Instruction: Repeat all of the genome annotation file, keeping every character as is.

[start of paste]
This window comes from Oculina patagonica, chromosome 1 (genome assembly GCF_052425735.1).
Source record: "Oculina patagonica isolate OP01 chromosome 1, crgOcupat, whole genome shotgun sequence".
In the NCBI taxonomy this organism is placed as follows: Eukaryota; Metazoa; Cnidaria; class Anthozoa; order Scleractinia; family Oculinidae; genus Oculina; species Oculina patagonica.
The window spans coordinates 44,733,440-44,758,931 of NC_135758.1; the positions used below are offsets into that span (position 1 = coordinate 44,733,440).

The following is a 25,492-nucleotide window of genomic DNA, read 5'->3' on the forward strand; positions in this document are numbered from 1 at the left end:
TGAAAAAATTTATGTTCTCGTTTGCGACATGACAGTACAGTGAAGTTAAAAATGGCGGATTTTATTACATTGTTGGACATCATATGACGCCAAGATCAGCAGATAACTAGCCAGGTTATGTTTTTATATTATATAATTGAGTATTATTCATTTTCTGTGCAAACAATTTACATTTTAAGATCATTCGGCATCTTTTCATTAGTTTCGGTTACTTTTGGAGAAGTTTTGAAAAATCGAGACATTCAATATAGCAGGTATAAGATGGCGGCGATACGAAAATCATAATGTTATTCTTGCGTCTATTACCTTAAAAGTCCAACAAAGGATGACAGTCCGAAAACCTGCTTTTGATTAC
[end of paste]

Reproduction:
This window comes from Oculina patagonica, chromosome 1 (genome assembly GCF_052425735.1).
Source record: "Oculina patagonica isolate OP01 chromosome 1, crgOcupat, whole genome shotgun sequence".
In the NCBI taxonomy this organism is placed as follows: Eukaryota; Metazoa; Cnidaria; class Anthozoa; order Scleractinia; family Oculinidae; genus Oculina; species Oculina patagonica.
The window spans coordinates 44,733,440-44,758,931 of NC_135758.1; the positions used below are offsets into that span (position 1 = coordinate 44,733,440).

The following is a 25,492-nucleotide window of genomic DNA, read 5'->3' on the forward strand; positions in this document are numbered from 1 at the left end:
TGAAAAAATTTATGTTCTCGTTTGCGACATGACAGTACAGTGAAGTTAAAAATGGCGGATTTTATTACATTGTTGGACATCATATGACGCCAAGATCAGCAGATAACTAGCCAGGTTATGTTTTTATATTATATAATTGAGTATTATTCATTTTCTGTGCAAACAATTTACATTTTAAGATCATTCGGCATCTTTTCATTAGTTTCGGTTACTTTTGGAGAAGTTTTGAAAAATCGAGACATTCAATATAGCAGGTATAAGATGGCGGCGATACGAAAATCATAATGTTATTCTTGCGTCTATTACCTTAAAAGTCCAACAAAGGATGACAGTCCGAAAACCTGCTTTTGATTAC